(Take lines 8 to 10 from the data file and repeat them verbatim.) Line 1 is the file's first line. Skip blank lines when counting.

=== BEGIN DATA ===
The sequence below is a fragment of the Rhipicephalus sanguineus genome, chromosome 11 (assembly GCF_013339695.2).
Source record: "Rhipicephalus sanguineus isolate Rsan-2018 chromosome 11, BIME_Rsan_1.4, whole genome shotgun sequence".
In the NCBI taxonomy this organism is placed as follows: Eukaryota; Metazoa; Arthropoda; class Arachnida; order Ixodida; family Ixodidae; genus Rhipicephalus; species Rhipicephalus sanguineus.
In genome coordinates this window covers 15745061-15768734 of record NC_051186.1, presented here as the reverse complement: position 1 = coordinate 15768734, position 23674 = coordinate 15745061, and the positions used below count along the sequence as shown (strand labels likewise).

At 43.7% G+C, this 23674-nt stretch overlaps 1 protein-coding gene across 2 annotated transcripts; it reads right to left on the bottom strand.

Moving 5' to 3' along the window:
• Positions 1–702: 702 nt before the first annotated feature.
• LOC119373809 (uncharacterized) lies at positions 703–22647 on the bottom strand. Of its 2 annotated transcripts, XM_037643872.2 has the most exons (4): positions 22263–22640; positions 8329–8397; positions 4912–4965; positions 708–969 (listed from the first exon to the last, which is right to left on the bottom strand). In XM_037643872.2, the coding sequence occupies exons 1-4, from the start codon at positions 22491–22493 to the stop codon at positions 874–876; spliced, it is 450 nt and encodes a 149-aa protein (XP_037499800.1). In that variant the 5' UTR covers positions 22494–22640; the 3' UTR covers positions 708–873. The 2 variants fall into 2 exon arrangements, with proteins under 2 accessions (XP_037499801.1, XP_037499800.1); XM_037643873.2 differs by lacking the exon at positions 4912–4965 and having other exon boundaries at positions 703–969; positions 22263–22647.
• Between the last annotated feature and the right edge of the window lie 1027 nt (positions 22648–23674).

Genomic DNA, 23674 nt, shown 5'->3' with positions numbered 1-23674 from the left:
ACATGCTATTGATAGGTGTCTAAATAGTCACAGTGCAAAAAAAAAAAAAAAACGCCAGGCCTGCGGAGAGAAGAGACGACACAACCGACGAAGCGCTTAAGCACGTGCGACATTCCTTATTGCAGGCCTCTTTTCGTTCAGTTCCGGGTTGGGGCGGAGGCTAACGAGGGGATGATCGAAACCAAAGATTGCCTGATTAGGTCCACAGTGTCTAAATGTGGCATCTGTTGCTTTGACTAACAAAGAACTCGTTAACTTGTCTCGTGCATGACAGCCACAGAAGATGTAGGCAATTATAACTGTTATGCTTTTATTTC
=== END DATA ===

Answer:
• LOC119373809 (uncharacterized) lies at positions 703–22647 on the bottom strand. Of its 2 annotated transcripts, XM_037643872.2 has the most exons (4): positions 22263–22640; positions 8329–8397; positions 4912–4965; positions 708–969 (listed from the first exon to the last, which is right to left on the bottom strand). In XM_037643872.2, the coding sequence occupies exons 1-4, from the start codon at positions 22491–22493 to the stop codon at positions 874–876; spliced, it is 450 nt and encodes a 149-aa protein (XP_037499800.1). In that variant the 5' UTR covers positions 22494–22640; the 3' UTR covers positions 708–873. The 2 variants fall into 2 exon arrangements, with proteins under 2 accessions (XP_037499801.1, XP_037499800.1); XM_037643873.2 differs by lacking the exon at positions 4912–4965 and having other exon boundaries at positions 703–969; positions 22263–22647.
• Between the last annotated feature and the right edge of the window lie 1027 nt (positions 22648–23674).

Genomic DNA, 23674 nt, shown 5'->3' with positions numbered 1-23674 from the left: